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New York, New Jersey officials spar over Port Authority Bus Terminal redevelopment delays

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NJ officials are accusing their NY counterparts of promoting their own pet projects

The drama surrounding the Port Authority Bus Terminal revamp is relentless. If it’s not about city officials pushing the agency to make the process more transparent, it’s about state officials from New York and New Jersey bickering amongst themselves. This week, lawmakers from New Jersey have accused Governor Andrew Cuomo and Mayor Bill de Blasio (among others) of delaying the bus terminal project, and instead promoting projects they are partial to, Politico reports.

Led by State Senate president Stephen Sweeney, a group of Democratic elected officials in the Garden State have called on New Jersey’s Port Authority commissioners to halt the agency’s capital plan from being approved this Thursday, unless $70 million are committed towards the planning and design phase of the terminal.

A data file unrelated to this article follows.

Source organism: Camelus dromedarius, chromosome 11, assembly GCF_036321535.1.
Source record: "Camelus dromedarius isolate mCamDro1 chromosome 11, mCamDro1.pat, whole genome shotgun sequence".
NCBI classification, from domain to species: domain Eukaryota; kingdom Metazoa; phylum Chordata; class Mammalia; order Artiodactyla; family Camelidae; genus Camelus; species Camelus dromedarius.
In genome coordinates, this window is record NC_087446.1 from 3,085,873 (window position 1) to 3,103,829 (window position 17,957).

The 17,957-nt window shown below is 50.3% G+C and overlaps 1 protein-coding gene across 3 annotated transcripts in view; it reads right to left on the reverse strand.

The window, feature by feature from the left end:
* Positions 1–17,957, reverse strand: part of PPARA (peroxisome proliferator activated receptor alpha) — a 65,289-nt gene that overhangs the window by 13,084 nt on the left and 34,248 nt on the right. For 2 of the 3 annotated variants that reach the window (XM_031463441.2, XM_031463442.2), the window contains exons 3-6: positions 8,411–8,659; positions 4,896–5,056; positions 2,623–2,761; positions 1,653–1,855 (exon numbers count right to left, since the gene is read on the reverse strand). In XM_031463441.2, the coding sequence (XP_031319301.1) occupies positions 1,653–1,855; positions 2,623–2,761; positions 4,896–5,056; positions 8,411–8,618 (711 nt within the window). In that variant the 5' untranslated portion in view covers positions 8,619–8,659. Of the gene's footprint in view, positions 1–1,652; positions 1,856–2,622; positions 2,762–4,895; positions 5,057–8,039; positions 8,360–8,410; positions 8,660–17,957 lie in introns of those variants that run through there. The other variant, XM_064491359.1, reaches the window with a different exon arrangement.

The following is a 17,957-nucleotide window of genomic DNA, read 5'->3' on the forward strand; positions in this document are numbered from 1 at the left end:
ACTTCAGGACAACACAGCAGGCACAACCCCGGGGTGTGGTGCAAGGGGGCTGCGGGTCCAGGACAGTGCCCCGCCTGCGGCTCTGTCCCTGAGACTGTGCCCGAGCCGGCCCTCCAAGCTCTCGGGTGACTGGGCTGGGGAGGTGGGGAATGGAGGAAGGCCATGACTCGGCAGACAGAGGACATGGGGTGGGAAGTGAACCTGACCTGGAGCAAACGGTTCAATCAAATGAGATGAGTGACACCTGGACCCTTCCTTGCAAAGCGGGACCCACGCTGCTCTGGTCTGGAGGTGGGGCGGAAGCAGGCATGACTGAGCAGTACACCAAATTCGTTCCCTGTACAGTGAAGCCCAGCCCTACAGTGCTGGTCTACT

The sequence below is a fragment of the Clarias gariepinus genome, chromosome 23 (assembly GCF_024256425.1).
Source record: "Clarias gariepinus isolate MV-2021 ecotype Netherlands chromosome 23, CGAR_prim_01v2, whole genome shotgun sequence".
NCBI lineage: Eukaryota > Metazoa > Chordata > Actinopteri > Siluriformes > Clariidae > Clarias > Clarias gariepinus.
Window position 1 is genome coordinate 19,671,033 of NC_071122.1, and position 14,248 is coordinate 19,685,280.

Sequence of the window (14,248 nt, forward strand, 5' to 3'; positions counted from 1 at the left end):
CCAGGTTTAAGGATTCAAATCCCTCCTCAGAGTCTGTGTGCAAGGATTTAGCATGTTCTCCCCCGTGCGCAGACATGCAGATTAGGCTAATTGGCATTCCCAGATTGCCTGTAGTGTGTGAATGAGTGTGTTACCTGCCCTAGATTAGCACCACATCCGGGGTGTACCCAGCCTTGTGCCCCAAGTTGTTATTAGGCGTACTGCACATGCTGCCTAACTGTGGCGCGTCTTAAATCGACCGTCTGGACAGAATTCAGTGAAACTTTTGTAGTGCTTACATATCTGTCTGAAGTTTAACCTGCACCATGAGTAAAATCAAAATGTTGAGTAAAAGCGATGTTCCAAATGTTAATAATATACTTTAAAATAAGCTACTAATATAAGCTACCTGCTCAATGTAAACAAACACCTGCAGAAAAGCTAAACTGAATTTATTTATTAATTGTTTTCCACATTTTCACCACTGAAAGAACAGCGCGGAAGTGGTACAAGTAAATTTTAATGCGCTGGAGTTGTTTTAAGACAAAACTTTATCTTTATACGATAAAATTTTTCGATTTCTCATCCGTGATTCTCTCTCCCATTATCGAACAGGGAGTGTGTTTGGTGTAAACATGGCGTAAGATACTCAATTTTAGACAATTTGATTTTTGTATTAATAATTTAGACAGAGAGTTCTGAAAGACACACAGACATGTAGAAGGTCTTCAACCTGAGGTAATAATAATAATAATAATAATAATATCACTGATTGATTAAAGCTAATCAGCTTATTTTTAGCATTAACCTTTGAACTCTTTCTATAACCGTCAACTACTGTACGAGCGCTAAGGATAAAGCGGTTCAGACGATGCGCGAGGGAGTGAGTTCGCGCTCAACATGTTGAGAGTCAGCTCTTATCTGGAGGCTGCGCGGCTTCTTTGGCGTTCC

The elected officials there feel that Governor Cuomo is more concerned about moving projects like the JFK and LaGuardia Airports upgrade forward, and that a robust new bus terminal will suffer as a result.

The Port Authority is expected to pass its $32 billion capital plan this Thursday, and $3.5 billion have been allocated to the bus terminal redesign. That will be nowhere near the projected total costs especially when you consider the finalists for the bus terminal redesign competition—one of the finalists estimated $15.3 billion for a new terminal.

This latest charge by New Jersey officials follows shortly after the de Blasio administration sent a letter to the Port Authority that it carry out a multilayered environmental review of the terminal concurrent with the new construction project, in order to explore any alternatives.

John Degnan, the chairman of the Port Authority, told Politico that enough studies had been conducted to determine that there was a definite need for a new terminal, and found it curious that New York officials had not requested additional studies for other initiatives like the Gateway Project.

It now remains to be seen if this latest development will influence the Port Authority’s decision making on Thursday. It is important to note that both the New York and New Jersey governors have the power to veto the Port Authority’s decisions.